Firefighter fatalities: What the numbers mean
To understand the U.S. Fire Administration's report on 2012 on-duty firefighter deaths, you need to look deep into the numbers and their trends
Every firefighter fatality is devastating to the survivors who are left behind. That fact is never too far from the minds of our nation's fire service. In less than two weeks our nation will honor the sacrifices made by those who gave their lives in the line of duty in 2012.
This past week the U.S. Fire Administration released the 2012 Firefighter Fatality Report, which shows 81 firefighters died while on-duty. This figure includes 12 firefighters who died under circumstances that were part of the inclusion criteria changes resulting from the Hometown Heroes Act.
While the total number of firefighter fatalities in the USFA report differs from those of other fire service organizations, due in part to different reporting criteria, it is very clear that the number of firefighters who died while serving their communities is decreasing.
At first blush, this is exciting news. This is exactly what we had hoped for in 2004 when the National Firefighter Life Safety Summit was convened in Tampa, Fla. It illustrated that better fitness, training and education, combined with accepting personal responsibility for safe practices is paying off.
Certainly over the past three years, the numbers have decreased and this is attributable to the efforts of all the national fire service organizations. But as I carefully studied the report and compared the statistical breakdowns of deaths between 2009 and 2012, I began to wonder if the messages are really getting through.
It's widely accepted that firefighting is a strenuous activity and requires physical strength and stamina. It's often assumed that firefighters are — or should be — in peak physical condition.
Interestingly, the USFA report clearly shows that in the past three years, the leading cause of death was overwhelmingly, and consistently stress or overexertion.
Last year, 39 firefighters died from heart attack, three from a cardiovascular event or stroke, two from heat exhaustion and one from aneurysm. When I looked at the statistics for stress or overexertion from 2011 and 2010, the numbers were almost the same for heart attack: 48 of the 50 in 2011 and in 2010, 50 out of 55.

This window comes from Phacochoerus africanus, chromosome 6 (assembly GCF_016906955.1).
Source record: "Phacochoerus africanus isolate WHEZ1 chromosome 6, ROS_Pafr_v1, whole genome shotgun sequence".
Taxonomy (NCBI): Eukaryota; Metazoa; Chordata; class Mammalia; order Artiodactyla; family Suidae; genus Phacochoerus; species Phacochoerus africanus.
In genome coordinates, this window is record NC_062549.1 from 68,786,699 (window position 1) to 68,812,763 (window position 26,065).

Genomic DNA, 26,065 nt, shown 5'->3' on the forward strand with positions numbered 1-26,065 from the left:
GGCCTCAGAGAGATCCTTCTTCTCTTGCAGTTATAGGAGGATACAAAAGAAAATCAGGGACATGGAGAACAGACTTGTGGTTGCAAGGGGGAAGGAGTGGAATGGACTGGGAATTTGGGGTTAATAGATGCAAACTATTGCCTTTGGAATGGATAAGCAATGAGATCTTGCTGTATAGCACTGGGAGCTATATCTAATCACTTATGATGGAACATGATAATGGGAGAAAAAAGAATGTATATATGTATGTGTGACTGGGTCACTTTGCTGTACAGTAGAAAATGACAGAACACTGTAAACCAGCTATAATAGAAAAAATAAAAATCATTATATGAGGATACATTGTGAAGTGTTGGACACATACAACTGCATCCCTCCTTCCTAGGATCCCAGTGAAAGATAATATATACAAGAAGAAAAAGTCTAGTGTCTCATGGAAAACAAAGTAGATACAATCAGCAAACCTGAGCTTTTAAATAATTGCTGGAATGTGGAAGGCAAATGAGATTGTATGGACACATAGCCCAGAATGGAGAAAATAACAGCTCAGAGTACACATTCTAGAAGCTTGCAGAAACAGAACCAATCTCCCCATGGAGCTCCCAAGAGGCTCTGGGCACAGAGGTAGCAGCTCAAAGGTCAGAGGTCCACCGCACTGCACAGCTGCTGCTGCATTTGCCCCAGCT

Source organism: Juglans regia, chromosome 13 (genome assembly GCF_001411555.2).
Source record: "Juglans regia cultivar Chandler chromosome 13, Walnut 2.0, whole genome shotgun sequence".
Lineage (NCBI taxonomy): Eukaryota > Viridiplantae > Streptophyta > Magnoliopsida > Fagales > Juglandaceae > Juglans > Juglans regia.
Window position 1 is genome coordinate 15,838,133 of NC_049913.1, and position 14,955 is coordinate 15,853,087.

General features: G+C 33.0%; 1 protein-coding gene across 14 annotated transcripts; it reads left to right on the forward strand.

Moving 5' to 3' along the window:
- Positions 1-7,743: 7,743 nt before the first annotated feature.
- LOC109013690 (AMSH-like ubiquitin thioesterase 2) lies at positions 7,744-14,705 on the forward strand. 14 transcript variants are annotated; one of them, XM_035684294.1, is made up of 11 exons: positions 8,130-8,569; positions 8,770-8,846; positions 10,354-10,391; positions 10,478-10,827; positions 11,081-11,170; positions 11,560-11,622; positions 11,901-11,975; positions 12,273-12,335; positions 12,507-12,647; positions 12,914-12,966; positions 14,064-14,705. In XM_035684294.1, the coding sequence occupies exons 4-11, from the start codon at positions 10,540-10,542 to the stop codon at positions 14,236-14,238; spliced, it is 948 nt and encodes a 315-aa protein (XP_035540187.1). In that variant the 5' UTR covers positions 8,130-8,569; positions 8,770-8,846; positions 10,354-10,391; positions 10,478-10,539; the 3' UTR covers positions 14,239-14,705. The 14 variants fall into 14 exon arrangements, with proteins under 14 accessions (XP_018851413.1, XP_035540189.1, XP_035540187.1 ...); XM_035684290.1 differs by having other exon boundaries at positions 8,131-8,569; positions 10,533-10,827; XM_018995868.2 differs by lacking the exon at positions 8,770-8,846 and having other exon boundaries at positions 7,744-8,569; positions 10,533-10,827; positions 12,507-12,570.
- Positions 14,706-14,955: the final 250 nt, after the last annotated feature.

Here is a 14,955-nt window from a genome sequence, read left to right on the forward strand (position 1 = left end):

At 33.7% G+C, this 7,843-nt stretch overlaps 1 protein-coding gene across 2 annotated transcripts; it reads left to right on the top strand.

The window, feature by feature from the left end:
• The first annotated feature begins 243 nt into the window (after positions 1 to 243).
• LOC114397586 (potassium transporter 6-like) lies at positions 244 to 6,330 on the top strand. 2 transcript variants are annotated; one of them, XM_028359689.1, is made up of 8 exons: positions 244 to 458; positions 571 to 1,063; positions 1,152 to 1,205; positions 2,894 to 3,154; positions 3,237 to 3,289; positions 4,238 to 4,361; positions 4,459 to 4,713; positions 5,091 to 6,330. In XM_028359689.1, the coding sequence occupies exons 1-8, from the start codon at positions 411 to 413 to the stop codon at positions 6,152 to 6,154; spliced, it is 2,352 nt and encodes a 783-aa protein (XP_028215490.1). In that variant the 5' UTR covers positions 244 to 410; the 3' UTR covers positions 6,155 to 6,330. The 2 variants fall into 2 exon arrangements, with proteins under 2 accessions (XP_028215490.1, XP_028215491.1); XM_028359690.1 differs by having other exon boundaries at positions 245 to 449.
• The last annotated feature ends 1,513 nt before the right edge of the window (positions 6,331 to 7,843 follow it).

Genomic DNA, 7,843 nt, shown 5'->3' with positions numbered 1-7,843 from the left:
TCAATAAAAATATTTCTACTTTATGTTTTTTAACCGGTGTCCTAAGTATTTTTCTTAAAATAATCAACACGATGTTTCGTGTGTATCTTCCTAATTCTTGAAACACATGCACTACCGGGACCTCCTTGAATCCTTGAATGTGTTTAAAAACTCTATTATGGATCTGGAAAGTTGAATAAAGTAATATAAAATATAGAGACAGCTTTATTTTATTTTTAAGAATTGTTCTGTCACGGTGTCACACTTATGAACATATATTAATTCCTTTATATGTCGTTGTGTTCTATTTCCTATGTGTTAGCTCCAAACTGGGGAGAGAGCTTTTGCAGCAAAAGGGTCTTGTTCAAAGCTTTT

As I read on, I realized the second leading cause of death was traumatic incidents. But this did not completely equate to structural collapse during an incident.
Of the 28 firefighters who suffered traumatic fatalities in 2012, 18 were the result of vehicular crashes. While six of those who died were on firefighting aircraft, the other 12 were either in department or personal vehicles.
They were responding to or from an incident, and excessive speed or not using seatbelts were contributing factors. Other than 2011, when only five line-of-duty deaths were attributed to crashes, these figures are consistent over the past five years.
It is also apparent that the victims of the fatal crashes are typically under the age of 30. We don't know the circumstances of each and every fatality. However, in an attempt to learn from these incidents we should consider whether it's inexperience or a youthful rush of adrenaline that may have contributed to these crashes.
Regardless of circumstances, we need to help our younger firefighters understand that while responding quickly is important, doing so responsibly is critical. Driving defensively, using sound judgment, obeying traffic laws and using equipment — such as seatbelts — is part of doing their job.
The next step
The fact remains that more than half of all the firefighter fatalities in a given year are the result of heart attacks or vehicular crashes, both of which are preventable.
Our fire service leadership and the National Fallen Firefighters Foundation does its best to provide clear, actionable information about personal health, safety and accountability through the 16 Firefighter Life Safety Initiatives. Each year we hope we're making progress. And each year we see similar outcomes.
I know that there will be years like 2013, when despite doing everything to the best of their abilities, tragedies will occur.
But, I am cautiously optimistic that every year more firefighters will take the time to buckle up, adopt a healthier lifestyle, quit smoking and participate in regular training so that they can do their jobs to the very best of their abilities and reduce the number of firefighters who die while serving their communities.